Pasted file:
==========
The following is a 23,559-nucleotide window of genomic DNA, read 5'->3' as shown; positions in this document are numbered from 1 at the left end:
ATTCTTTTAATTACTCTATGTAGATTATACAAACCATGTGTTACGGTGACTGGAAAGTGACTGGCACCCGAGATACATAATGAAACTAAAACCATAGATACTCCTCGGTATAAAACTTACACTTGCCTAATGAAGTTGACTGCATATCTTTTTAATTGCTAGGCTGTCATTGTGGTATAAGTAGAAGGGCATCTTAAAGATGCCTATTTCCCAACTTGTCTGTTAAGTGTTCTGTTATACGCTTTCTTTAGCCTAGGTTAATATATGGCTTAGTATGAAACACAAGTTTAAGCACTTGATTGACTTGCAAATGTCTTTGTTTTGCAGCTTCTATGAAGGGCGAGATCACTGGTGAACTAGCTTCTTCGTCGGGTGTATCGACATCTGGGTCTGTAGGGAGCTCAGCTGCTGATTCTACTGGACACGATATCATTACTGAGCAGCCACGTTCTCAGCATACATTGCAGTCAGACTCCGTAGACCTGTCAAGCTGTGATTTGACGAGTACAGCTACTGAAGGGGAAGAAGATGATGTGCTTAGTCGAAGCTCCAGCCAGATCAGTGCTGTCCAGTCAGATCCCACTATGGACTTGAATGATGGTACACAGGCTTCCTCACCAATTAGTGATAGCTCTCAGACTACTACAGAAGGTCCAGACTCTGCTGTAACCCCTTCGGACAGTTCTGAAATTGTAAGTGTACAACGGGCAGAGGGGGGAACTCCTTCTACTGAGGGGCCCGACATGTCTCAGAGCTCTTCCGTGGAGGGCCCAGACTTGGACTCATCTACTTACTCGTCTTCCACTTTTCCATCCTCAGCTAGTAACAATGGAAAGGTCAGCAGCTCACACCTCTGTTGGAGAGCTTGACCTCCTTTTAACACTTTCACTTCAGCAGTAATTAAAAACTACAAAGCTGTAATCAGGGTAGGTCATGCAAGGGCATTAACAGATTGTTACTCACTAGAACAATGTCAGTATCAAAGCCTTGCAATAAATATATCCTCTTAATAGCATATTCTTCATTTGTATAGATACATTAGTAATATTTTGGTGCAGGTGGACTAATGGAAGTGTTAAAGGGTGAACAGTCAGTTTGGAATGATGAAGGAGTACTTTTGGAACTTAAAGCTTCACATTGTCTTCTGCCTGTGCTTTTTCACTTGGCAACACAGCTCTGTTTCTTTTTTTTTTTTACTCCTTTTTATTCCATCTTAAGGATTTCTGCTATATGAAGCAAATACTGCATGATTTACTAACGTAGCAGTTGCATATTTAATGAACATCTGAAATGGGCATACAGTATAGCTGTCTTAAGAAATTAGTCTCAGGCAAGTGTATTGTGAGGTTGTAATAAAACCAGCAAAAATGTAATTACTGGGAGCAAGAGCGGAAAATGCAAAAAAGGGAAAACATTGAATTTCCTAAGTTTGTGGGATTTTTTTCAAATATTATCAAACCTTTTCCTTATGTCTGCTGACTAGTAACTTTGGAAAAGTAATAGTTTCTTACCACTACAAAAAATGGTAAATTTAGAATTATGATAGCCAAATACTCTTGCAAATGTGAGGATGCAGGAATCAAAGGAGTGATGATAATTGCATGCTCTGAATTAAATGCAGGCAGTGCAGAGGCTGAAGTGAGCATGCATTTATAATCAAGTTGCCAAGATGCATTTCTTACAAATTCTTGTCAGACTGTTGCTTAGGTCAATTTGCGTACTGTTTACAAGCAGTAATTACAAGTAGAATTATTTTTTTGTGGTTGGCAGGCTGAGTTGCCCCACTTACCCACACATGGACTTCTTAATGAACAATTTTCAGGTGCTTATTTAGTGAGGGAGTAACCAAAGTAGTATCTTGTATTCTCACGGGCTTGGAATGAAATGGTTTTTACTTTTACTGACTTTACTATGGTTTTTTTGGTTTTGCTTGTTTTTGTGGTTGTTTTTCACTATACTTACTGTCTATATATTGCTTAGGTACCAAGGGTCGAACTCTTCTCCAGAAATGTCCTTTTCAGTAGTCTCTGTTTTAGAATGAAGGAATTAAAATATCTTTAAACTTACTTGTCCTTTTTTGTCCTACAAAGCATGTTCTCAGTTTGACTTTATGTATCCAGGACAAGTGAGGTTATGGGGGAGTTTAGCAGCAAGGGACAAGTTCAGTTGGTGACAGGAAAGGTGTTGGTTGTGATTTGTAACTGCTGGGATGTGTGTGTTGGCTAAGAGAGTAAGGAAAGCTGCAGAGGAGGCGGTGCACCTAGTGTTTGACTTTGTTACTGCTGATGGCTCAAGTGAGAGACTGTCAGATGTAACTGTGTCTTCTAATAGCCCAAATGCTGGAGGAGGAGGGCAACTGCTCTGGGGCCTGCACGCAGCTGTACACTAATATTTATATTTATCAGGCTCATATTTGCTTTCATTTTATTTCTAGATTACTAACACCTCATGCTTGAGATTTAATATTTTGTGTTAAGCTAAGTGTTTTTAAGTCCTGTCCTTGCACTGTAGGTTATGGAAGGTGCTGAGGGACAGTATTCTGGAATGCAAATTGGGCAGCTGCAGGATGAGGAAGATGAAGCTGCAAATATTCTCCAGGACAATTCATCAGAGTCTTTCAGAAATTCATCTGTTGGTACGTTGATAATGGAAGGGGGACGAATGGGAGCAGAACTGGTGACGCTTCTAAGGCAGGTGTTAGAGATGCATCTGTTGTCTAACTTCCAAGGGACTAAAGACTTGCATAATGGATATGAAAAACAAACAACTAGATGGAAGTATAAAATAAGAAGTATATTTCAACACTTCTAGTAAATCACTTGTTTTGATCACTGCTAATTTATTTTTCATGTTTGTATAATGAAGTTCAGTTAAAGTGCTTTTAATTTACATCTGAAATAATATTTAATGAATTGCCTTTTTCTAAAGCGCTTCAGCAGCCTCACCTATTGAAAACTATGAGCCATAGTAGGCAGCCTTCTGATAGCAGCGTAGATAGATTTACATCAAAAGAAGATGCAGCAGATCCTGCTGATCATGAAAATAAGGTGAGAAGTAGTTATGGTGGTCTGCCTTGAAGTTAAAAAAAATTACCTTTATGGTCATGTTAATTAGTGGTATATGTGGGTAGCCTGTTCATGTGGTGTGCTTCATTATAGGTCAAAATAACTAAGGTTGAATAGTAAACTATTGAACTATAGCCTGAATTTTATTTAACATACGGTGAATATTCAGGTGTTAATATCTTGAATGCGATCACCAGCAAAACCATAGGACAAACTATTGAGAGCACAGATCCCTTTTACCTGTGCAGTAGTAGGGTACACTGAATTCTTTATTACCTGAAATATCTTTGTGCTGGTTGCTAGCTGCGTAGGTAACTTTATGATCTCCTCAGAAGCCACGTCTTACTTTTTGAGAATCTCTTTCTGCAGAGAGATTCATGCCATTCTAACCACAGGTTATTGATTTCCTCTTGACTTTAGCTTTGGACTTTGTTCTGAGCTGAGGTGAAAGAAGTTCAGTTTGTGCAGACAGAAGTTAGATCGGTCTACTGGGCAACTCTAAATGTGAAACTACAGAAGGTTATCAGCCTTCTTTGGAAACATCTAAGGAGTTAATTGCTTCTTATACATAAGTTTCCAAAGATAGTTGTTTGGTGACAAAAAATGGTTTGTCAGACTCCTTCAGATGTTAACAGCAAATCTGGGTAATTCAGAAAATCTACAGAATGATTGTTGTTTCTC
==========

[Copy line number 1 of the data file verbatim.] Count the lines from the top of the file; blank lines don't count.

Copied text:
The following is a 23,559-nucleotide window of genomic DNA, read 5'->3' as shown; positions in this document are numbered from 1 at the left end: